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How do browsers handle revoked SSL/TLS certificates

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Aug 12, 2021

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This article explains the security certificates role and how they are handled by browsers.

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What is a security certificate?

A security certificate is a data file used to check the identity, authenticity and reliability of a website or Web application as a security technique. It is used as a means to provide the security level of a website to general visitors, Internet service providers (ISPs) and Web servers.
A security certificate is also known as a digital certificate and as a Secure Socket Layer (SSL) certificate.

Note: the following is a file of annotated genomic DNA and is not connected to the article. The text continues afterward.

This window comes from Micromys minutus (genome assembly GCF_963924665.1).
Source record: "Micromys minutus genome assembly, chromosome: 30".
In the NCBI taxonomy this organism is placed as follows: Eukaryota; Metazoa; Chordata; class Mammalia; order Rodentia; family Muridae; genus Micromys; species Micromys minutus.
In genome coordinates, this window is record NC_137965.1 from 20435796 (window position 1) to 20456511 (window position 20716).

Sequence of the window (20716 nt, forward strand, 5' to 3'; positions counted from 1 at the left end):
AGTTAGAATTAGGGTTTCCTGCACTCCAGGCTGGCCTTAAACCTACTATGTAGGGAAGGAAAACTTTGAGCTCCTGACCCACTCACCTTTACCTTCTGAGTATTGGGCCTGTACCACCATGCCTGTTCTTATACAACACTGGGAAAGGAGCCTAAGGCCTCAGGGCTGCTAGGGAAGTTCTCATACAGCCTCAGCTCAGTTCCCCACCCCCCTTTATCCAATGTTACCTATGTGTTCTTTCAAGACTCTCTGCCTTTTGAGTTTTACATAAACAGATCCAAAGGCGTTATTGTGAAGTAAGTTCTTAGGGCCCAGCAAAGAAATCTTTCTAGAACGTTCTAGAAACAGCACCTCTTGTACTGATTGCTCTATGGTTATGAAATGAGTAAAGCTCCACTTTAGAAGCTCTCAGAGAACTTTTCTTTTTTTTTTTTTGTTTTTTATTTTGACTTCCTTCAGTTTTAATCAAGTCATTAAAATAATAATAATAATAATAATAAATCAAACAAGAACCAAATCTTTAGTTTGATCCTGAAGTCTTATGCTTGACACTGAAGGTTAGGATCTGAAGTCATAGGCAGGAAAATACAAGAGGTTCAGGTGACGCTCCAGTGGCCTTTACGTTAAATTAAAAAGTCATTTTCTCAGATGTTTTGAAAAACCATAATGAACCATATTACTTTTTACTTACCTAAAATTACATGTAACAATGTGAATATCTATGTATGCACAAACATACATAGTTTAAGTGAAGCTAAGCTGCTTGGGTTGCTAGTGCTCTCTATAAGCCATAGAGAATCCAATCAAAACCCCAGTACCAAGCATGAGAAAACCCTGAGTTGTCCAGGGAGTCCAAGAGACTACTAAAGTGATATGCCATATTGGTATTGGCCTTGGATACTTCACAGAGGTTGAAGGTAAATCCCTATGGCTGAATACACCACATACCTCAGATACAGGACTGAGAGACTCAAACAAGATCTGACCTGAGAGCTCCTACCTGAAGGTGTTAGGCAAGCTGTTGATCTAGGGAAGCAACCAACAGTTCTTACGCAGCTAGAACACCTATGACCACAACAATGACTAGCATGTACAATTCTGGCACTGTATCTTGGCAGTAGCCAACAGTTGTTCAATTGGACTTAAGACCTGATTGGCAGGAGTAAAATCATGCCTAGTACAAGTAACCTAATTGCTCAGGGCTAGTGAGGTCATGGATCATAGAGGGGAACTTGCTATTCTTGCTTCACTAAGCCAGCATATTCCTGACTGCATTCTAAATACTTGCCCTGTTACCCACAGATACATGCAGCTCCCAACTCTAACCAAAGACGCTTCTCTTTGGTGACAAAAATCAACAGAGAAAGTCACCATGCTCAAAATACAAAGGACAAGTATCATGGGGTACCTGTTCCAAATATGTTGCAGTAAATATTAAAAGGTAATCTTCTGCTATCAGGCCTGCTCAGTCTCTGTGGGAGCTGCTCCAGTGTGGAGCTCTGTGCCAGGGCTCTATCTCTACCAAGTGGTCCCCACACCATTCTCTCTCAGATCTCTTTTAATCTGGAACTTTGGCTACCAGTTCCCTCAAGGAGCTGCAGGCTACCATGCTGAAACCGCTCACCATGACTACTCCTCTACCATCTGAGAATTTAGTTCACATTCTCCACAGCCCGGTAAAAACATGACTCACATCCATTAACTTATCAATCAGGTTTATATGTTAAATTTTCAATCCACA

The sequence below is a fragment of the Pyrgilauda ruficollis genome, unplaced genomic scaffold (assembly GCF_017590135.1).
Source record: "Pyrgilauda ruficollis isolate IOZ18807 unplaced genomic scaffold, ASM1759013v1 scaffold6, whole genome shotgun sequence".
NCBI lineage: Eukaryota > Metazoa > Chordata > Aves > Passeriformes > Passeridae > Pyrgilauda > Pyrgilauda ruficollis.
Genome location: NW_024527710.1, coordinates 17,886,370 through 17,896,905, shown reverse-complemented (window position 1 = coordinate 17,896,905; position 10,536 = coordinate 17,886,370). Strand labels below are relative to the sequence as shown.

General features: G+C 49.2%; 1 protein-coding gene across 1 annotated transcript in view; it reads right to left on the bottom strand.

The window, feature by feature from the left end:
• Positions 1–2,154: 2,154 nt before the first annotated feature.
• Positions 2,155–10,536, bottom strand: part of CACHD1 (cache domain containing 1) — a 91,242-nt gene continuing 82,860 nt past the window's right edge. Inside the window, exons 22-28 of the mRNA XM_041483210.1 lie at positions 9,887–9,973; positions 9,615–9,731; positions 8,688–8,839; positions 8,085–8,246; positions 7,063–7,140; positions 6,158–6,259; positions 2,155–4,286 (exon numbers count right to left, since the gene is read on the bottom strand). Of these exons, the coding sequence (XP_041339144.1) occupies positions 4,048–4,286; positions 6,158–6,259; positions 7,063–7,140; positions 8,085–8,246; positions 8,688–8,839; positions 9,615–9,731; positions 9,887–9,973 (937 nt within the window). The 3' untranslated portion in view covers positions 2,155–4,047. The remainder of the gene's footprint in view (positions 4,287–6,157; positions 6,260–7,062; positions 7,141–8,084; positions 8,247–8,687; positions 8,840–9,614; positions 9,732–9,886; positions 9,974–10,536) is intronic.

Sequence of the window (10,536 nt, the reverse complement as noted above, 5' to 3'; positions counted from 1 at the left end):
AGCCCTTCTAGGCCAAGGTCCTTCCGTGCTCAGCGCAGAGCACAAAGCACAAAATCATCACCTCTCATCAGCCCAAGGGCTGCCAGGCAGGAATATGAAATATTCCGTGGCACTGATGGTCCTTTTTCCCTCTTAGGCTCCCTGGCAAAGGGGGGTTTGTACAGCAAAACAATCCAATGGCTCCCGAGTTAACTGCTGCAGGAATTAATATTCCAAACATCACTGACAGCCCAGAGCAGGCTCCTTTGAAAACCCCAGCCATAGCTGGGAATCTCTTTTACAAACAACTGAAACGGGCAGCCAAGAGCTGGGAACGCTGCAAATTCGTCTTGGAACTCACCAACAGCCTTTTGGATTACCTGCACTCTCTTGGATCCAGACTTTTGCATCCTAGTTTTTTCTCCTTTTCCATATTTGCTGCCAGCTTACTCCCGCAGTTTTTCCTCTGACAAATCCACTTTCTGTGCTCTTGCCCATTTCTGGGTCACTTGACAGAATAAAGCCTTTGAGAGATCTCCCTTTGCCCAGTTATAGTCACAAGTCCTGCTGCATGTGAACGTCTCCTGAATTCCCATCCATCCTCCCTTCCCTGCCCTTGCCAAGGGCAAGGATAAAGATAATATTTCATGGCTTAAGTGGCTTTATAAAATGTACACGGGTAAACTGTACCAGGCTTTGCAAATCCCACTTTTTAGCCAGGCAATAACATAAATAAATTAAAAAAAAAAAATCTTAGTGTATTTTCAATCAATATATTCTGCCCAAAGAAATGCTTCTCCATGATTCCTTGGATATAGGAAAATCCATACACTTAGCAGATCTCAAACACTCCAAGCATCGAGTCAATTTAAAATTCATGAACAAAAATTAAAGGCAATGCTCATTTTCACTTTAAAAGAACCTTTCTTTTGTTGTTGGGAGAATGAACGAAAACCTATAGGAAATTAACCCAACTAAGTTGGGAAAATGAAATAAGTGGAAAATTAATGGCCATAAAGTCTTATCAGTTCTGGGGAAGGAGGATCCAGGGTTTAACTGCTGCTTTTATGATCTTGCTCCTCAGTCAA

What is a revoked certificate?

Certificate revocation is the act of invalidating a TLS/SSL before its scheduled expiration date.
A certificate should be revoked immediately when its private key shows signs of being compromised. It should also be revoked when the domain for which it was issued is no longer operational.
Certificates that are revoked are stored on a list by the CA, called the Certificate Revocation List(CRL). When a client attempts to initiate a connection with a server, it checks for problems in the certificate, and part of this check is to ensure that the certificate is not on the CRL. The CRL contains the certificates’ serial number and the revocation time.

How to disable the check for publisher’s certificate revocation

There are cases when the computers are not connected to the internet or the cerificate revocation cannot be verified and there is no way for the browser to verify its certificate validity.
  1. Go to Start menu-> Control Panel
  2. Open Internet Options
  3. Navigate to the tab Advanced
  4. Uncheck the Check for publisher’s certificate revocation under the Security section
  5. Press OK